My student loans made my choices for me until I paid them off
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- When I had to leave New York because I couldn’t afford rent and student loans, I was crushed.
- Even living modestly across the United States didn’t make a difference – I had to do more.
- Unable to cut expenses any further, I increased my income and reduced my loans for the first time.
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About a month or so after I graduated from New York University with my Masters in Performance Studies, I enrolled in a popular program. budgeting app. At that time, I still had $ 68,000 in student loans despite minimum payments for five years already. Seeing how much my debt was growing freaked me out, and soon after, I deleted my account.
As I write in my book, “Dear debt, “I went for months trying not to think about the financial burden of loans, enjoying the grace period and trying to figure out my job situation and my life.
But when my grace period ended in December 2011 and saw that my minimum payment was $ 900, I realized I just couldn’t balance it financially. What I was earning at the time teaching theater part-time could not cover the rent and student loans.
The move made things even worse
I reluctantly decided to move to Portland, Oregon. I had personal reasons for moving there because my then partner was there, but I wasn’t ready to leave New York yet. I felt that I still had so much to do, so much to live on, and it was getting short because of my debt.
I moved to Portland in early 2012 and thought things would be different. But the economy was not great, especially for jobs in the arts. I found a temporary job making $ 10 to $ 12 an hour and was on food stamps for several months. It wasn’t at all how I thought my life was going to turn out, and I was miserable.
To make matters worse, I didn’t like Portland either. Being in this situation made me realize how important it is not to go into debt and to have a solid financial foundation. I felt that my choices were no longer mine. I have a very low tolerance for debt and owing money makes me very anxious. So I decided that I had to find a way to settle my debt.
I wasn’t earning a lot, but I wasn’t spending a lot either. My half the rent for a shared studio was $ 400, and I went without health, cable, or car insurance. My frugality ceiling was pretty low, so I quickly hit a plateau. There was no other way to cut back. After review the numbers and my situation, it became clear that I only had one option, and that was to earn more.
I was finally motivated to make a real change
During this time, I was making $ 12 an hour as a study abroad advisor for high school students. Nights and weekends, I found concerts on Craigslist, TaskRabbit, marketing agencies, and people I knew.
I helped a woman move out at the end of the month. I helped another woman organize her husband’s 40th birthday party. I worked for a family three years in a row, only on Halloween, as a locker room manager and waiter.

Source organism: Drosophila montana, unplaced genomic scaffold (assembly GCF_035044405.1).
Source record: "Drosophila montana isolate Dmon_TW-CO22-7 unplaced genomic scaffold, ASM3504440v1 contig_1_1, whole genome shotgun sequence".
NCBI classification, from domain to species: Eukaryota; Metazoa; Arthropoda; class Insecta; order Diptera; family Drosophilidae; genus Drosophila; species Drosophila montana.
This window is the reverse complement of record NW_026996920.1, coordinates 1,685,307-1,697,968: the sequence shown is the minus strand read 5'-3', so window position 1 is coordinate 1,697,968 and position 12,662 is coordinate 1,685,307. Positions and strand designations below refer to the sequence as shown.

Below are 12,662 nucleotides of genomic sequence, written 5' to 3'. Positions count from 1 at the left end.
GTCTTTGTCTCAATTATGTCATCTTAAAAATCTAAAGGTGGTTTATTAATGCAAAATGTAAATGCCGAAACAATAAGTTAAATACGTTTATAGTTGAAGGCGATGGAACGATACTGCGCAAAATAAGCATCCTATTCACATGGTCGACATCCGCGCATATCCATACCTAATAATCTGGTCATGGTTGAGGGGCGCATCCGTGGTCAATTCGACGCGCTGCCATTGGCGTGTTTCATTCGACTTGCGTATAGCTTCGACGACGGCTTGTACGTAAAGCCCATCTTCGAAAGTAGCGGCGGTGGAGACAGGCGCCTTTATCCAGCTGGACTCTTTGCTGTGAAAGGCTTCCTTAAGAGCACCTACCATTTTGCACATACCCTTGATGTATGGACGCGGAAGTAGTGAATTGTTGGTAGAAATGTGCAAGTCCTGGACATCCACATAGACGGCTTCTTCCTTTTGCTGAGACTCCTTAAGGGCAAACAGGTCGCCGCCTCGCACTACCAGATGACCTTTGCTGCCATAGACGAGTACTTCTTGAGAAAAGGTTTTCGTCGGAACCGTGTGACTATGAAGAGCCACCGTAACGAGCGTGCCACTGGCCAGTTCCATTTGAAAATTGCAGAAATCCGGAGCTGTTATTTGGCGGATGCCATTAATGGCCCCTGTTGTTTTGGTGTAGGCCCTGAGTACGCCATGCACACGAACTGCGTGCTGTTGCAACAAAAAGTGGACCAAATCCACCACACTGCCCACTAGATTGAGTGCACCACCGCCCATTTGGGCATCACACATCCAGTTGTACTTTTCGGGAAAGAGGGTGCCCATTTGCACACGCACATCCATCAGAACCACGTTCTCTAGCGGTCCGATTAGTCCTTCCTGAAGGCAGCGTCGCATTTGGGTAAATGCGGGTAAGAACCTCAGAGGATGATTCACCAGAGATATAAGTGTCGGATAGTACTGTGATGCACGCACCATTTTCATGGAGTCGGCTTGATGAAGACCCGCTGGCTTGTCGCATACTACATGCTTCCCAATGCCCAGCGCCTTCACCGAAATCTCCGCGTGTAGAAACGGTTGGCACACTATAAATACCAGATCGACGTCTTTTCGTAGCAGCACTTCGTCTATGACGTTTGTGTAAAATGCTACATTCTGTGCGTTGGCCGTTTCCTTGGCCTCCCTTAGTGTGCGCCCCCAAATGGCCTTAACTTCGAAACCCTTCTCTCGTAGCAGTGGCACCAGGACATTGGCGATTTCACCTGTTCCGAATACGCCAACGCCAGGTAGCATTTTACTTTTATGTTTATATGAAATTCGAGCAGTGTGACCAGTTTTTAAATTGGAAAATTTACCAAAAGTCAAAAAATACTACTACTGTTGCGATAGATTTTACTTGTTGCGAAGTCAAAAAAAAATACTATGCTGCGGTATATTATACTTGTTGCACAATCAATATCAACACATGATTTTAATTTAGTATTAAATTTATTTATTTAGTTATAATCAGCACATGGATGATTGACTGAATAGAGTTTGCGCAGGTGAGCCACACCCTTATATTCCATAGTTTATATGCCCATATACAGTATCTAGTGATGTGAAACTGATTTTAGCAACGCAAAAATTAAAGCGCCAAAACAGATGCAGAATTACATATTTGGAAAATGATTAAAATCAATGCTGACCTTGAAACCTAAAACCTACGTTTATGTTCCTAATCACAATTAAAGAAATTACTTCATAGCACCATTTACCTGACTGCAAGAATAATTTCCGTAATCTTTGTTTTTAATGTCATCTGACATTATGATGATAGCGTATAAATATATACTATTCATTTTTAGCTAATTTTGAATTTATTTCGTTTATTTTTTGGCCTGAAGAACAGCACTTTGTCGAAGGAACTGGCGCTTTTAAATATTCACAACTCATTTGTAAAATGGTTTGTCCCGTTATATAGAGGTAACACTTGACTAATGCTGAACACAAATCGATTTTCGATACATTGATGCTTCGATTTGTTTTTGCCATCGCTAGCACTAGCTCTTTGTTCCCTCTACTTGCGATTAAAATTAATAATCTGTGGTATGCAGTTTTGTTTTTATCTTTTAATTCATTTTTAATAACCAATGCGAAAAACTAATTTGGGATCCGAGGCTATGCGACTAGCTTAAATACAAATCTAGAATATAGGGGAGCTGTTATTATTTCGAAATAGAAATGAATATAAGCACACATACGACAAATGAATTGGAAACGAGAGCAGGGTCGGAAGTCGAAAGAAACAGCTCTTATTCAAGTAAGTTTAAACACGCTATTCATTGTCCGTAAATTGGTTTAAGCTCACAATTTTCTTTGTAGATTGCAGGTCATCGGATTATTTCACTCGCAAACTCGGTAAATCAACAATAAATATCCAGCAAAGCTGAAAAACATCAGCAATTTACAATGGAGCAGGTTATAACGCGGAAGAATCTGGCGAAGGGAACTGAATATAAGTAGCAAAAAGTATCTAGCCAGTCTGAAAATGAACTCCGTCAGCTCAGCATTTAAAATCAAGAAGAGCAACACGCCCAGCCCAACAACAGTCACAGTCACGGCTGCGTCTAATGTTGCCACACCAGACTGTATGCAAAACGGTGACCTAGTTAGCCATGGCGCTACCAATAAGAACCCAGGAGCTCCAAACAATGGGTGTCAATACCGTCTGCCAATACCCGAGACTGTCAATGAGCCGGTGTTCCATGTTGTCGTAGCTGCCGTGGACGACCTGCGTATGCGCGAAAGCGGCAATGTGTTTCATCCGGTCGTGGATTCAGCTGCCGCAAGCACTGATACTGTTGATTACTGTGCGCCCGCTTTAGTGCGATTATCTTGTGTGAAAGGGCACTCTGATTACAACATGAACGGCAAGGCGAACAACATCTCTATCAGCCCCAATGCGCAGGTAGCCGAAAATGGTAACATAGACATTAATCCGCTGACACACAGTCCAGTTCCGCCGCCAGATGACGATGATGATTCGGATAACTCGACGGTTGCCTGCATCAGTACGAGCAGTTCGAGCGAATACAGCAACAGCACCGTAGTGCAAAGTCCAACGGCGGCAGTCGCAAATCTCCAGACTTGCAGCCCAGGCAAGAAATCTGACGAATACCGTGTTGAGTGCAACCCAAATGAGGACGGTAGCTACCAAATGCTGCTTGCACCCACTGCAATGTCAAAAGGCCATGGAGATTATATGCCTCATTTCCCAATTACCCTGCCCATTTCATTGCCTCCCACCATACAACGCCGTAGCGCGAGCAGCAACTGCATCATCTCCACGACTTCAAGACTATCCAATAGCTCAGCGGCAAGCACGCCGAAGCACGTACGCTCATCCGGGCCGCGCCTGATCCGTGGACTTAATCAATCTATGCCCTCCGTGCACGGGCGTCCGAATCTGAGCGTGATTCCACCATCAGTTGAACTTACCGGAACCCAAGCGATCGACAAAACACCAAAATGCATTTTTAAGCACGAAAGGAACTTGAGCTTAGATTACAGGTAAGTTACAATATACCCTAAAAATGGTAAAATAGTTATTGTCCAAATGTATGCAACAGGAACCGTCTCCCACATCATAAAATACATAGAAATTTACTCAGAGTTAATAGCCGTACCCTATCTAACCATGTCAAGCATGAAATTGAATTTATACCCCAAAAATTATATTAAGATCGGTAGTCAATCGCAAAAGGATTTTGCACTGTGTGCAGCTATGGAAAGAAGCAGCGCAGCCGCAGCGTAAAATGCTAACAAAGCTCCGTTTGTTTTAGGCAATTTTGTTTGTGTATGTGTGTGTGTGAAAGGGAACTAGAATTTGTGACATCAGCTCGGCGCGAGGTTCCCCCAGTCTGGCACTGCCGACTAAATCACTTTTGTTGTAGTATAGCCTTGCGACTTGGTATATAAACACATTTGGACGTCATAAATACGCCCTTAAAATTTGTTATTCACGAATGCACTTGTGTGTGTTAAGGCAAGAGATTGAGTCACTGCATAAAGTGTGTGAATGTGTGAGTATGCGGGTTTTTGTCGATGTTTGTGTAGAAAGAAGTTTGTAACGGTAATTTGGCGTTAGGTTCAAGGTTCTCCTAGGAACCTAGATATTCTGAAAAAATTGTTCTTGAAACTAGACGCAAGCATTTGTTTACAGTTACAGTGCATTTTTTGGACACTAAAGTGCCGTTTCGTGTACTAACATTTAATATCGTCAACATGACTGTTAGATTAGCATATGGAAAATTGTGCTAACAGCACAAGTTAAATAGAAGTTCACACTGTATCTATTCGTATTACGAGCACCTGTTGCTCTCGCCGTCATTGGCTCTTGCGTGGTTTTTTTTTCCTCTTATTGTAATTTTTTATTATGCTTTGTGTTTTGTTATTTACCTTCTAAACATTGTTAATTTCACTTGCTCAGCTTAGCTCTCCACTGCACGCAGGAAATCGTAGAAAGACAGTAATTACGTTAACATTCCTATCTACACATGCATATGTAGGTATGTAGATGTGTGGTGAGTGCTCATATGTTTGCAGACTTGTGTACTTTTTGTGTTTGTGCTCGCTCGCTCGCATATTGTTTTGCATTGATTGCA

I once worked a rave night and sold bottled water. I was stroking sitting for colleagues who were out of town. I have worked as a brand ambassador and promoted products for companies in stores, festivals, concerts and on the streets. I worked as a mother’s helper.
I helped a guy clean his house and put the wrong soap in the dishwasher and almost flooded his living room (the not-so-fun part of the side scramble). I was also an event assistant in a Jewish congregation. Not being Jewish myself, the congregation was happy that I could work vacation without conflict. In other words, I did almost everything I could do to earn money on the side and it became a quest for me. What gig could I get next to earn more?
Working for me made all the difference
In January 2013, I launched my blog, Dear Debt, to stay motivated on my debt repayment journey. After almost a year of blogging, I realized that others were leveraging their blogs to create money making opportunities online. Since all of my side activities were very active and in person, I was intrigued and wanted so much to work online.
I was able to leverage my blogging skills writing for other blogs and financial companies. I have helped with social media, branding campaigns, and publishing.
It all led to self-employment in July 2014. That year I doubled my income and earned $ 60,000. I have kept my lifestyle the same. Earning so much more was the key ingredient in paying down debt, aside from the low cost of living. It was because of this that I was able to pay off my debt in December 2015, move to Los Angeles and start living the life I really wanted to live.
Melanie Lockert is the author of the book, “Dear debt,And founder of the blog of the same name, where she tells about her journey of $ 81,000 in student debt.